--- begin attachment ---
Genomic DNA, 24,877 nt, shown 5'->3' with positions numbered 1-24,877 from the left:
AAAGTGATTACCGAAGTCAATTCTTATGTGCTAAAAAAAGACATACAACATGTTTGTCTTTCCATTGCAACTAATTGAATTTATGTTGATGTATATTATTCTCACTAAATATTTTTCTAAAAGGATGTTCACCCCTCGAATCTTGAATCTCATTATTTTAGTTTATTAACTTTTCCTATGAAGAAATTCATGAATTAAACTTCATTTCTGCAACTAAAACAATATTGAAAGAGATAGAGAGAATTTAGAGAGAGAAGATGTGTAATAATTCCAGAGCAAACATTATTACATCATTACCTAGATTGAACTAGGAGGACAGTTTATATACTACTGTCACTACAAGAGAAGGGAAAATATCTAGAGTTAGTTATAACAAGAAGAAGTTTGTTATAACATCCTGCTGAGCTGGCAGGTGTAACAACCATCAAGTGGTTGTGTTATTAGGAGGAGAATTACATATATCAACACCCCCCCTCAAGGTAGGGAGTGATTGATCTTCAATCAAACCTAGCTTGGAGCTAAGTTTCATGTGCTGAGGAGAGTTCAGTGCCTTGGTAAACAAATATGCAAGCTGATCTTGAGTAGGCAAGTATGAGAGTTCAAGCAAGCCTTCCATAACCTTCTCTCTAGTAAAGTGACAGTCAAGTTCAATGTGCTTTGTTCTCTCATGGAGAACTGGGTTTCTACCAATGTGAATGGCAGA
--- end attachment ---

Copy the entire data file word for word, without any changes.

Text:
Genomic DNA, 24,877 nt, shown 5'->3' with positions numbered 1-24,877 from the left:
AAAGTGATTACCGAAGTCAATTCTTATGTGCTAAAAAAAGACATACAACATGTTTGTCTTTCCATTGCAACTAATTGAATTTATGTTGATGTATATTATTCTCACTAAATATTTTTCTAAAAGGATGTTCACCCCTCGAATCTTGAATCTCATTATTTTAGTTTATTAACTTTTCCTATGAAGAAATTCATGAATTAAACTTCATTTCTGCAACTAAAACAATATTGAAAGAGATAGAGAGAATTTAGAGAGAGAAGATGTGTAATAATTCCAGAGCAAACATTATTACATCATTACCTAGATTGAACTAGGAGGACAGTTTATATACTACTGTCACTACAAGAGAAGGGAAAATATCTAGAGTTAGTTATAACAAGAAGAAGTTTGTTATAACATCCTGCTGAGCTGGCAGGTGTAACAACCATCAAGTGGTTGTGTTATTAGGAGGAGAATTACATATATCAACACCCCCCCTCAAGGTAGGGAGTGATTGATCTTCAATCAAACCTAGCTTGGAGCTAAGTTTCATGTGCTGAGGAGAGTTCAGTGCCTTGGTAAACAAATATGCAAGCTGATCTTGAGTAGGCAAGTATGAGAGTTCAAGCAAGCCTTCCATAACCTTCTCTCTAGTAAAGTGACAGTCAAGTTCAATGTGCTTTGTTCTCTCATGGAGAACTGGGTTTCTACCAATGTGAATGGCAGA